The engineering industry is gathering data on the professional conduct issues that matter most to engineers.
The ICE is calling for members to take part in a survey to help the engineering industry identify the biggest ethical issues affecting engineers working today.
UK-based engineers and technicians have been invited to share their views on ‘behaviours and motivations in the workplace’ in a survey commissioned by the Royal Academy of Engineering (RAEng).
Richard Bayfield, ICE Fellow and trustee for ethics and professional conduct, said: “I know your time is precious, but I would encourage you to join me and take part.
“[The survey] will provide reliable data for the ICE and the other engineering organisations as to areas where we should be focussing our work.”
‘I find myself at odds with my employer when it comes to acting ethically’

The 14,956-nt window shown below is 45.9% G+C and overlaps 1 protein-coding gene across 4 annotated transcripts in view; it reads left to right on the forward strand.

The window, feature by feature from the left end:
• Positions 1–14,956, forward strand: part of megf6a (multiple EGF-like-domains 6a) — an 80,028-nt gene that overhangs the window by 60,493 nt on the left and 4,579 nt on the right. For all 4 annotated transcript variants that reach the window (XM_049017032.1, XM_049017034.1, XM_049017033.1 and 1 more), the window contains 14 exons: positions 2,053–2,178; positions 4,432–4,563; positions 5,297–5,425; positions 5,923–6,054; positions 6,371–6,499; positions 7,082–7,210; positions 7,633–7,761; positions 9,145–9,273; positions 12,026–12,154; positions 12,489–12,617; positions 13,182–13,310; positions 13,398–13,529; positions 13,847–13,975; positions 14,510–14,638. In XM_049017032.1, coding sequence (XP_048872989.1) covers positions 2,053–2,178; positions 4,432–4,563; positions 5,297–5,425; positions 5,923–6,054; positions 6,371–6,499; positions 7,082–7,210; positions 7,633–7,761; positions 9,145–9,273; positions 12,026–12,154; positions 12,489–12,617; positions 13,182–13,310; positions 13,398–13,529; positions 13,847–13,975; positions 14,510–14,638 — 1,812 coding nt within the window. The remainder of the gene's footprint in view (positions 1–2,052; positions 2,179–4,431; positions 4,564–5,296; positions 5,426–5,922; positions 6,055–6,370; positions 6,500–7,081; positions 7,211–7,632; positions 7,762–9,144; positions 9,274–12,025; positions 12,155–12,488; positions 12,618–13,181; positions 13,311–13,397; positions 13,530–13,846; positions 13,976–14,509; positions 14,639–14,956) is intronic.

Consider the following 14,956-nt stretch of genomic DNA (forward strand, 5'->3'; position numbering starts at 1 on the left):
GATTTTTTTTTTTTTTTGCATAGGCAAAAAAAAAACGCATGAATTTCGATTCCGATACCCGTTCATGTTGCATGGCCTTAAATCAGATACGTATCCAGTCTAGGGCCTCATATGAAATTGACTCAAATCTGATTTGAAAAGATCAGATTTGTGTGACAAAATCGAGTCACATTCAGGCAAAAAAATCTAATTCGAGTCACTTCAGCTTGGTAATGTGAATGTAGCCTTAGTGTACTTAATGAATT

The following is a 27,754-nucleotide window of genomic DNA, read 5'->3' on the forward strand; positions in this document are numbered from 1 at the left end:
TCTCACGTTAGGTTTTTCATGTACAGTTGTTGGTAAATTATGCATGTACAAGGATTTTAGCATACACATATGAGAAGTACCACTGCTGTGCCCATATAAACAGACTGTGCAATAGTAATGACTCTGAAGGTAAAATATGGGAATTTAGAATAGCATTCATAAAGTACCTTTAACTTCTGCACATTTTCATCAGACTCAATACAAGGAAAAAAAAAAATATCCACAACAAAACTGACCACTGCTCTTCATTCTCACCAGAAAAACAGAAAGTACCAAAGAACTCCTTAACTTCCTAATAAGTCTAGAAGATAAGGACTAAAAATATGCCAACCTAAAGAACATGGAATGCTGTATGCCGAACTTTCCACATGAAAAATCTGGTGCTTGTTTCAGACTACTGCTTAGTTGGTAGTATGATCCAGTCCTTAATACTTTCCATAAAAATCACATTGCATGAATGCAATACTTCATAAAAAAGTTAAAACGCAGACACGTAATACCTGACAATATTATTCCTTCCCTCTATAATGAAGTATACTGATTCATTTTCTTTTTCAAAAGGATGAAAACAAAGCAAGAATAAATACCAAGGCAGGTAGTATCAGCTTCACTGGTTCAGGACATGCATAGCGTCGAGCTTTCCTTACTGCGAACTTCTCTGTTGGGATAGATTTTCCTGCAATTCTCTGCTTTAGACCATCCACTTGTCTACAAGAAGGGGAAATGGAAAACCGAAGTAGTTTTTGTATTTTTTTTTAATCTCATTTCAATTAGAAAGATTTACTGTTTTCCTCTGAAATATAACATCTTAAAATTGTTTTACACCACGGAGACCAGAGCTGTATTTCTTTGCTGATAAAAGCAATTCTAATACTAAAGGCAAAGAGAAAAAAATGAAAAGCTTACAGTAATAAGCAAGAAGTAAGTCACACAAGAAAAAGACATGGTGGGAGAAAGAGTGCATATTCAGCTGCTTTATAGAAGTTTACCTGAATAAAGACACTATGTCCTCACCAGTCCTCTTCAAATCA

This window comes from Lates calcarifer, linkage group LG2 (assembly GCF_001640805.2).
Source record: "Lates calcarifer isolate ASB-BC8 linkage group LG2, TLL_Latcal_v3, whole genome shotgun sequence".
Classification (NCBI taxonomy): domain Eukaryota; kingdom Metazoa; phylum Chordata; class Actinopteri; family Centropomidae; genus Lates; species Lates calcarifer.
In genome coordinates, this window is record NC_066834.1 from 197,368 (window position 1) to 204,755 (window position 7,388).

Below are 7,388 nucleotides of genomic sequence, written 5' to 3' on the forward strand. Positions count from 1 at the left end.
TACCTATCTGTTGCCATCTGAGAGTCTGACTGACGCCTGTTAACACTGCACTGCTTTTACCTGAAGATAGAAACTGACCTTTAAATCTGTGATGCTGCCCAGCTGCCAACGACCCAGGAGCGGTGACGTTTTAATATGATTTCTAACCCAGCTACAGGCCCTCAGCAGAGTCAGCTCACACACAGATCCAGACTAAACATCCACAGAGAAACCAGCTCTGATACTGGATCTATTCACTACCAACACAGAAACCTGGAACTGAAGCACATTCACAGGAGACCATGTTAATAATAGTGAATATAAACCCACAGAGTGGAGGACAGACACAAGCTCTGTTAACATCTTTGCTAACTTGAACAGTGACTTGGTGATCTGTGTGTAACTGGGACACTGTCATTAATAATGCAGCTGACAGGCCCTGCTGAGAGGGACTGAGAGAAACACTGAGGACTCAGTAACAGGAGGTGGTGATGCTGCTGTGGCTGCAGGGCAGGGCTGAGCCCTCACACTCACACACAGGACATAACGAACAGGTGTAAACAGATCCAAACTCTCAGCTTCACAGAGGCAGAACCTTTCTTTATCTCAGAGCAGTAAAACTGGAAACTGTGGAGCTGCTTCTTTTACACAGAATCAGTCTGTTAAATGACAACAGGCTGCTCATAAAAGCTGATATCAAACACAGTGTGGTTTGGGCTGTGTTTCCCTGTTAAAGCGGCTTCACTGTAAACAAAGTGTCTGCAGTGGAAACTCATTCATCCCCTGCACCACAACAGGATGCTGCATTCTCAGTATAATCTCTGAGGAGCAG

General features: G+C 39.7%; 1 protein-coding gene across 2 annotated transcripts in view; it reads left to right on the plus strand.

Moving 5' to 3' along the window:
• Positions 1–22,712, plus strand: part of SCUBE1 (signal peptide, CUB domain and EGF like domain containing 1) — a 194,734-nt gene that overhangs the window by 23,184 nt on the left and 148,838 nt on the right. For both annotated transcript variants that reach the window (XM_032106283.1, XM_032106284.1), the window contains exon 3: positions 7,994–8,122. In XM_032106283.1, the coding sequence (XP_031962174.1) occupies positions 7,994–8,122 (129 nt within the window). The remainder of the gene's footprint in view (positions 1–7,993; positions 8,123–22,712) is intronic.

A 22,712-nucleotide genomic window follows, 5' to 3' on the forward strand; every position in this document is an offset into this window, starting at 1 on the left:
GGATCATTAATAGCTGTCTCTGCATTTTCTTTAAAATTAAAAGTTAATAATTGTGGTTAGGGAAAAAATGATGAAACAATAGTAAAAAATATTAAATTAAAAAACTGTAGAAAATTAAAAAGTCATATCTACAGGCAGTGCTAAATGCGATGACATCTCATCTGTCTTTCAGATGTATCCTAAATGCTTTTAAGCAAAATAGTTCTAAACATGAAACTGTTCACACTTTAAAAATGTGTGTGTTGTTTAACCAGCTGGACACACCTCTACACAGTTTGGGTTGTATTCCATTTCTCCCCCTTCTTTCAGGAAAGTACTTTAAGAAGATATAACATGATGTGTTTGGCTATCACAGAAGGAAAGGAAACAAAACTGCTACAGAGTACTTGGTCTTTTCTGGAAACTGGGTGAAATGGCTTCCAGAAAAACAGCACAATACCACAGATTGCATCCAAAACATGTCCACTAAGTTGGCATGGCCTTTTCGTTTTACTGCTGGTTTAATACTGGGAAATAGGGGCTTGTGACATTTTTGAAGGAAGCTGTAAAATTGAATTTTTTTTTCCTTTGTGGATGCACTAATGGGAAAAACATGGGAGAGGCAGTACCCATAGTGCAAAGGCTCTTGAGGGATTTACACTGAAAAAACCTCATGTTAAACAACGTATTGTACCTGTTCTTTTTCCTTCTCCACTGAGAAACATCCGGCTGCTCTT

The ethics trustee described RAEng’s research as “timely” and “well crafted”.
One of the statements in the survey is: I often find myself at odds with my employer when it comes to acting ethically.
Bayfield said this was particularly relevant based on an issue he’s come across a few times in his trustee role.
“A seemingly common complaint is being asked to falsely report (lie) on the cost, time or safety of a project, knowing that life may become uncomfortable for the person who challenges the report,” he said.
Keeping whistleblowers anonymous
Bayfield said that another “common thread” was the problem of maintaining confidentiality.
This was a problem particularly “when an employee is being coerced into an unsafe or corrupt practice by senior management,” he said.
He added: “Our corruption expert, Bob McKittrick (former IStructE President) has pointed us to the Protect organisation because it allows for the whistleblower to remain anonymous and works across all industries.”
Have your say
The 15-minute survey closes on 31 May 2022. Participants can remain anonymous.